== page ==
We also added the capability to drill down into the functional areas (supplier selection, replenishment cycles, logistics) where the teams’ operational decisions moved the needle on carbon emissions. In the teams’ debriefing after the sim, there were rich discussions about how corporate dashboards (and individual incentives) may need to evolve. We do not pretend that profit per ton of carbon is the universal answer. Organizations will need to adapt their historical operational KPIs to account for these new variables.

  1. The potential for machine learning applications for sustainability decision-support

In our simulations, we accelerate time in SAP where one day of business transactions takes place in one or two minutes. This artifice creates a sense of urgency and forces participants to make rapid decisions, observe the outcomes, and adapt. This is a well-known accelerated improvement and learning model, used in flight simulators or process improvement programs.

Adding a carbon variable to a multi-variable decision process. Involving pricing, marketing, MRP, and logistics proved quite challenging for some users, especially in the early stages, and even more so for those with limited business operations experience. We suspect that real-life implementation might prove similarly challenging.

However, machine learning algorithms were designed to solve multi-variable equations in real time based on historical data. Being early adopters of the SAP Business Technology Platform, mostly to illustrate how ML can boost ERP performance, we made it possible for the participants in the later part of the experience (it’s good to struggle a bit first) to activate decision-support bots. The ML bots used the data generated in the simulated marketplace to train. That way, they could suggest an optimal decision, learn what is happening in the ERP system, and ingest market data on the other teams.

An example might be to lengthen replenishment cycles (fewer deliveries), but possibly augmenting warehousing expenditures, each with their own associated carbon footprint. Finding the right balance, while maximizing margins, is a worthy ML application. Another might be to procure a local, higher-priced, sustainable product but predict demand from consumers willing to pay more for a product advertised with lower carbon emissions.

  1. Crawl, walk, run toward a sustainability implementation maturity model

Most organizations we have engaged with are still in the early stages of carbon analytics adoption. They need more awareness and education, especially with senior executives. Some organizations are outliers and well on their journey. It is too early to have statistical data on market adoption, but the feedback we received provides interesting anecdotal evidence on how organizations embark on a carbon footprint implementation journey, each step building on the previous one.

Step 1: Measurement

SAP PFM is a solid starting point to provide visibility into carbon emissions if they are captured in the core ERP system. The upcoming IFRS requirements will facilitate this data capture going forward both internally and across supplier networks. The SAP Ariba Industry Supplier Business Network already offers some add-on to track supplier sustainability performance. Given the IFRS mandatory requirements for publicly listed companies, this is a solid first step.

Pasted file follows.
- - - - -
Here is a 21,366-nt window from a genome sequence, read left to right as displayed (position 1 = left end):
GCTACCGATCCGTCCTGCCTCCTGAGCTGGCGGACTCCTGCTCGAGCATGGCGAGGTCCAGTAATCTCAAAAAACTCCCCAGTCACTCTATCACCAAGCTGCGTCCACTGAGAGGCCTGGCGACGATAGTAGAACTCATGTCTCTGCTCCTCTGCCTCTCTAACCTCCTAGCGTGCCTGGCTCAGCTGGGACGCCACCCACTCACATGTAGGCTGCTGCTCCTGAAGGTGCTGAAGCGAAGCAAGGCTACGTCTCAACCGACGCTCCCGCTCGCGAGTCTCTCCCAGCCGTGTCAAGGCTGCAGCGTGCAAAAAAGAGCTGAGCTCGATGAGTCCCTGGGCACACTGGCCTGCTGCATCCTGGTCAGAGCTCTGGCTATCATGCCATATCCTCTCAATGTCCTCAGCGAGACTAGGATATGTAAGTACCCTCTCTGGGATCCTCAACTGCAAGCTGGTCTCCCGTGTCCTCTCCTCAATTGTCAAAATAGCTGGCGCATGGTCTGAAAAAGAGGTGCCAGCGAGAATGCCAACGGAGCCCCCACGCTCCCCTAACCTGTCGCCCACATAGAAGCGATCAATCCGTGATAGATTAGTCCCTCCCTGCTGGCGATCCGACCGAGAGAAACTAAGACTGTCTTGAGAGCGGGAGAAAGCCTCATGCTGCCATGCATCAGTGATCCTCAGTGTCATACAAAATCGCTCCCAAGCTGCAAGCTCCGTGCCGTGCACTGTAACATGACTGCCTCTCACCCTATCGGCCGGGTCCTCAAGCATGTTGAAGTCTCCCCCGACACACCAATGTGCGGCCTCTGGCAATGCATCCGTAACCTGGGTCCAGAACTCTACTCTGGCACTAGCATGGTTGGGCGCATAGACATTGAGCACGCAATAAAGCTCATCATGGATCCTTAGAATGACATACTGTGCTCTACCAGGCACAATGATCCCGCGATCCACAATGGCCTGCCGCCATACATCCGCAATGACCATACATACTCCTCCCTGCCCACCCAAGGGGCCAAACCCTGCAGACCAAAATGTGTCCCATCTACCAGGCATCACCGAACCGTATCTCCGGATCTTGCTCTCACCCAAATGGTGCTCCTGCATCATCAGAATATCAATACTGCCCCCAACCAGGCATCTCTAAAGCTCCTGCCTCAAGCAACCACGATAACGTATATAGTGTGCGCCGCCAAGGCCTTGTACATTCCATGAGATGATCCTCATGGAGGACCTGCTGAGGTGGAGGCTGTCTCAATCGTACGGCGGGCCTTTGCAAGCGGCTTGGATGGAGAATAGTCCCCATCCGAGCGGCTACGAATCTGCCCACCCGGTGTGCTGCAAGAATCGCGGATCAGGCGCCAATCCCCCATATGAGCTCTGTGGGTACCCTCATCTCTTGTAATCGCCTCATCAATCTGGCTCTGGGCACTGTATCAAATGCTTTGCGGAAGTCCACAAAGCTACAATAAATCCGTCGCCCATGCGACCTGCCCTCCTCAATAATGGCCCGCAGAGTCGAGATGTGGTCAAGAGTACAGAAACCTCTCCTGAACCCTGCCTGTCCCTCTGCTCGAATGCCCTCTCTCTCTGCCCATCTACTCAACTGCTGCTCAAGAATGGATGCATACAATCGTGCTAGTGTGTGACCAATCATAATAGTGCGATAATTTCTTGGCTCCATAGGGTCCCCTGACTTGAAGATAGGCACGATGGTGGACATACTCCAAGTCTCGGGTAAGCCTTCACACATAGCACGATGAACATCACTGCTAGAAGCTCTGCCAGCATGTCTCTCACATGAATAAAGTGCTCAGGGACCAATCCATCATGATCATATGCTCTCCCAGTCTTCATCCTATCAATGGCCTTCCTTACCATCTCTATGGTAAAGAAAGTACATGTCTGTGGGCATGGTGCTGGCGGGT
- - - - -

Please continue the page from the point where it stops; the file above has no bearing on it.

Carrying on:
Furthermore, speaking from personal experience with deploying ERP governance best practices, a dashboard is a powerful change management tool. What gets measured gets done. It is important to note that SAP is positioning PFM as one pillar of its Sustainability Control Tower. Other pillars focus on governance and social responsibility indicators.

Step 2: Insight to action, empowering operational business users

Once data is collected for reporting purposes, the next step should be to make it actionable within ERP processes. This requires focus to avoid overwhelming operational users. It also necessitates clear governance guidelines as to where to target emissions reduction. Supplier selection, with the latest versions of S/4HANA now including visibility into carbon footprint directly from standard SAP Fiori apps, might be a good way to start. Transportation and logistics is another area with potential low-lying fruits. Empowerment is key here. Users must be able to see the impact of their actions and realize they are making a difference.

Step 3: Cross-functional, enterprise-wide sustainability strategy

A common objection to sustainability programs is, “Yes, but at what cost?” with sustainability as a source of profit being perceived as PR spin. While our simulations are synthetic environments, the equations driving consumer demand are based on realistic economic models. It is interesting to see participants discover by themselves, using real-time cross-functional enterprise data, that a product with a higher cost, sourced locally, with the right marketing, can actually be quite profitable.

This invariably leads to comments like “Why don’t we have this visibility?” from users. We saw similar conversations around transportation and logistics. This often included the added context of disrupted long-distance supply chains providing reinforcement for locally sourced products.

After a year of experience, one thing is clear: people want to make a difference. Many do in their personal consumer life. Yet having an even greater impact as corporate citizens is a source of enthusiasm. Tapping into this positive energy should drive momentum for sustainability corporate initiatives.